Photographs are complicated landscapes. Oftentimes they present the unknown, even if the subject matter is recognizable by name or shape. What lies behind the faces we don’t really know, the trees we can’t see through and the mountains we can’t climb over is forever an unknown when looking at a scene on paper or on a screen. Brett Van Ort’s landscapes are majestic indeed but enlaced with an overwhelming sense of tragedy.
In his series Minescape, rich landscapes are mixed with photographs of prosthetic limbs and various explosive devices such as the land mines that still litter much of Bosnia’s countryside. Reinforced by the nuance of the medium, these photographs remind us that the consequences of war are long lasting and that looking hard enough at a violent history is unfortunately, rarely rewarding. We asked the Los Angeles based photographer more about the project.
This work makes a huge statement without employing a single portrait. What was your intent when you first set out to create images? Why did you choose this subject matter?
“Initially I wanted to explore inaccessible landscapes. In considering this, I came to the idea of mined landscapes and I began researching the many areas of the earth that suffer from this problem. I selected Bosnia because I felt the mountains and forest of Bosnia provided a stronger correlation to Western viewers than say, a desert landscape in Iraq, Afghanistan or Angola, or a jungle landscape in Cambodia. Bosnia reminded me very much of the Sierra Nevada range in America.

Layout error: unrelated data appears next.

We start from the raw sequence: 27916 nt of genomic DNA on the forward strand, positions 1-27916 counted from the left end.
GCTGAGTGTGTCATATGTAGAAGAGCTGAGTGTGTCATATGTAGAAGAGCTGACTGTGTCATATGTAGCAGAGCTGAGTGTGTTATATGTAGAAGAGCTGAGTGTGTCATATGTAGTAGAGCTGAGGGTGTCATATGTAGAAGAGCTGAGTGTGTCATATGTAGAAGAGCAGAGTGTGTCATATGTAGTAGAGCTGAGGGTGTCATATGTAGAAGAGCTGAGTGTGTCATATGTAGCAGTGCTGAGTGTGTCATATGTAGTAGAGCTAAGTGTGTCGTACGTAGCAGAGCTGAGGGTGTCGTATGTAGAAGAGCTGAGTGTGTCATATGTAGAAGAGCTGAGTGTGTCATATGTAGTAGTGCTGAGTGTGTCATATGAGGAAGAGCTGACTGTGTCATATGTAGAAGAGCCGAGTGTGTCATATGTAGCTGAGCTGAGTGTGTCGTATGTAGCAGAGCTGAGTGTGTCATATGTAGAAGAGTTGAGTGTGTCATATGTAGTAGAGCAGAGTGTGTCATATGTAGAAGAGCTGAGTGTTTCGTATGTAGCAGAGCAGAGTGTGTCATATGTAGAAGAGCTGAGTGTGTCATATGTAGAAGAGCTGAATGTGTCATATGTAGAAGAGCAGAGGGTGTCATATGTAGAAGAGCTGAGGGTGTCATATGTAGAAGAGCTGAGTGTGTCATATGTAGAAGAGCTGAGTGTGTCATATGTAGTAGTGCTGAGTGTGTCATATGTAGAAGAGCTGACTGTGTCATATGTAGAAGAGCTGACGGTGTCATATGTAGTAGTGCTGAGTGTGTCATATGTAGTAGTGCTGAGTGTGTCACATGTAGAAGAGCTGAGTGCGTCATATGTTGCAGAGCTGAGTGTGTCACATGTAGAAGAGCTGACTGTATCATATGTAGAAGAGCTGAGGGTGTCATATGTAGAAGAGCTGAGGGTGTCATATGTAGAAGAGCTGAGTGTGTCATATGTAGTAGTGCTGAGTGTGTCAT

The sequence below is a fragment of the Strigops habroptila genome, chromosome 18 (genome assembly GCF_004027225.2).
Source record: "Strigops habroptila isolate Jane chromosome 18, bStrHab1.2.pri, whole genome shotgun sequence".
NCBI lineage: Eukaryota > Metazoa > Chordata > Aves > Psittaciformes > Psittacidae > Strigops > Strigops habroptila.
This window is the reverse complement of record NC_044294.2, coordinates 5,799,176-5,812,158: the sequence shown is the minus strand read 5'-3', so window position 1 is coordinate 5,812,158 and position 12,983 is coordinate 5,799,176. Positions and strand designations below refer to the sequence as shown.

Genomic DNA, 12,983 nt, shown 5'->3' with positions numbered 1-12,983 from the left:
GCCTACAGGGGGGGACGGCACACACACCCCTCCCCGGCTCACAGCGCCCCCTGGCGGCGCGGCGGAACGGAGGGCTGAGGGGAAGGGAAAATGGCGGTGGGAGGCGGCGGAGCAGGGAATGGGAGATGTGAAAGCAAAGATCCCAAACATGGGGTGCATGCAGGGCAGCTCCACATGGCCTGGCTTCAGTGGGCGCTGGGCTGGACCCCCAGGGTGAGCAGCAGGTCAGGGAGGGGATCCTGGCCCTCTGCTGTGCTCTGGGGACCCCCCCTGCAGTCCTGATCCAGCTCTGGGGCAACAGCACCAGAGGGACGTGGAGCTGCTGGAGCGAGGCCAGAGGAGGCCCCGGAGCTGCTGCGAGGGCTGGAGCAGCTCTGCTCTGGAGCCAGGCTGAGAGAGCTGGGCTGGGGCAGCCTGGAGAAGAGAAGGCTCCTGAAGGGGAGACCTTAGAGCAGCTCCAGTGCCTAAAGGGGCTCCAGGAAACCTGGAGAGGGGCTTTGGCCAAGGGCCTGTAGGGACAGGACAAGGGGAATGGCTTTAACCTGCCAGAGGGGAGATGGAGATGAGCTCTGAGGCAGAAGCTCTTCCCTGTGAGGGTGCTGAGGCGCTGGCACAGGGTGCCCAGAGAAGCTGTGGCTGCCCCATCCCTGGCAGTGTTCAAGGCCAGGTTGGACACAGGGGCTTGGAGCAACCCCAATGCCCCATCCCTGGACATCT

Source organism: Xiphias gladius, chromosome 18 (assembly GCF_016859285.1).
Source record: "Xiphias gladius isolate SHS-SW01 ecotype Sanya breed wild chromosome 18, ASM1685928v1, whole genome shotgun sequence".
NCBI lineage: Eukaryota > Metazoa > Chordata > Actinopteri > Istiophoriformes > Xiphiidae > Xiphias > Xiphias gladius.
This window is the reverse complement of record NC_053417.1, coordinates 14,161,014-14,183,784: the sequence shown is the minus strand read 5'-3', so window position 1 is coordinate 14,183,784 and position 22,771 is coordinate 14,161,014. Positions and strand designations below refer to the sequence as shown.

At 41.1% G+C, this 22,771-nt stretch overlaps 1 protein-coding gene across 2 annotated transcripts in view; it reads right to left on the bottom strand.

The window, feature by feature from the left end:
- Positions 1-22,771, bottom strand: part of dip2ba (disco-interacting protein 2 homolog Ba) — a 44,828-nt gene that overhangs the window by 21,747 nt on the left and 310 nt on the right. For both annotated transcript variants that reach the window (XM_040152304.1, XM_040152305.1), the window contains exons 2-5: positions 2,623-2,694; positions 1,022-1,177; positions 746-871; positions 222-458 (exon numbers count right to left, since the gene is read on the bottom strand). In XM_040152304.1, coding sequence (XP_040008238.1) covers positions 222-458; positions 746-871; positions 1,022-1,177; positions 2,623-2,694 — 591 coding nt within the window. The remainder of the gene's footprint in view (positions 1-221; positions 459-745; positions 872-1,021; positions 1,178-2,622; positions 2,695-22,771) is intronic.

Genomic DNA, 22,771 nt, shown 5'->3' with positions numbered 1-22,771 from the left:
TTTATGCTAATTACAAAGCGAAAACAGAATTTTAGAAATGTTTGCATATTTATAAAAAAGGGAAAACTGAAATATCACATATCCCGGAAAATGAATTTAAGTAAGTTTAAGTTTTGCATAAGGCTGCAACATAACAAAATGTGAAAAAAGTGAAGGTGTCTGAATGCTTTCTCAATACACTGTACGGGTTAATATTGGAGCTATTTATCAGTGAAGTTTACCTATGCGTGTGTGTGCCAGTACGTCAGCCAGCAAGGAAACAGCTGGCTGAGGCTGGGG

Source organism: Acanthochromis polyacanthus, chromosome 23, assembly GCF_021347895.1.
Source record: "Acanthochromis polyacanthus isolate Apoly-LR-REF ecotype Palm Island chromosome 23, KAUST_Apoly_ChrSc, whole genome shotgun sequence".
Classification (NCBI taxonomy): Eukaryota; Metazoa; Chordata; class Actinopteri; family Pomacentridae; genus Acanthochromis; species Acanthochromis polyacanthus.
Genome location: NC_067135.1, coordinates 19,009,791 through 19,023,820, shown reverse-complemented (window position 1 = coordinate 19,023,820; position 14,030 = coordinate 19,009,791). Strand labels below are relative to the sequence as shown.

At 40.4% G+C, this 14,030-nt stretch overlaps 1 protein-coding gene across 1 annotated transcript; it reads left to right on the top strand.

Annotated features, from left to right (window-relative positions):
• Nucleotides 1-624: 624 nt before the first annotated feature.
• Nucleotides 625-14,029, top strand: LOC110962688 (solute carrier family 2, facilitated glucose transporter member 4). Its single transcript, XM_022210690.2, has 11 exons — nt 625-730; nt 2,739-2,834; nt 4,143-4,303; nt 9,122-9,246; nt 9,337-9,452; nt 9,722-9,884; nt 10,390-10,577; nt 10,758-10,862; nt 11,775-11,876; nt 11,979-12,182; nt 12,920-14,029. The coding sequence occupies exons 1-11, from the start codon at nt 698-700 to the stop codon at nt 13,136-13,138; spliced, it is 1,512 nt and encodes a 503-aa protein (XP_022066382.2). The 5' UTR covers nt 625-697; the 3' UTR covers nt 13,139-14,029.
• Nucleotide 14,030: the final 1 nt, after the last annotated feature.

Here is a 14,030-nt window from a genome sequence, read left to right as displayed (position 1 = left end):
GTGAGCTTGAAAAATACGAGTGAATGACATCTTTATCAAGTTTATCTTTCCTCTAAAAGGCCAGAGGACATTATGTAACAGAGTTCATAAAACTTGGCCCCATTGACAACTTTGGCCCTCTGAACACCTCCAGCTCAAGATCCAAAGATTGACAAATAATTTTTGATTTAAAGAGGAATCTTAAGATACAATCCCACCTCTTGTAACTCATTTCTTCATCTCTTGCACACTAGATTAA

“Once I began working on the project I found the land mines to be as important to the series as the landscapes. The price to produce mines is incredibly low and that exacerbates the magnitude of the problem. One mine can cost as little as $3, while it can cost over $1000 to clear one square meter of land. Also, the price to produce the prosthetics—$3000 and up—is mind boggling when you consider cost of the mines. Most survivors of mine incidents are from rural or agrarian cultures; in considering this, the cost involved to find a decent prosthetic is even greater and the victim’s ability to generate income is then severely hampered. I felt all of these factors are something a portrait of a land mine survivor doesn’t implicitly tell us.
“Finally, in looking at other work that had land mines or minefields at its core, the survivor of a mine incident is usually the resulting image we have. I felt the best way to translate the problem of over 3% of Bosnia being a minefield, was to try and immerse the viewer in the landscape. I feel I’ve done my job when people say, ‘That looks like where I walk my dog on Sunday,’ or ‘That looks just like where I went camping this summer.’”
The work also concerns itself with ‘the unknown.’ What did you find out about yourself via this project?
“The project obviously informed me of issues I wasn’t aware of prior to undertaking it. The fact that there are anywhere between 80 and 100 million mines in the earth waiting to explode is something I feel everyone should know. Also, the fact that the United States still has yet to ratify or sign the Ottawa treaty which bans the use, stockpile, and production of mines, is something I’ve found really frustrating and upsets me every time I think about it.
“Lastly, ever since completing this project, I’ve gone on several backpacking trips here in the United States and I always find myself thinking about how lucky I am to be able to not have a concern about where I step. As a consequence of completing this project, the inherent fear of nature that I allude to in the work, is certainly there for me when I go backpacking now. That is a feeling I wasn’t expecting prior to undertaking the project.”
Minescape is currently available through Daylight Books here.
This post was contributed by photographer Sahara Borja.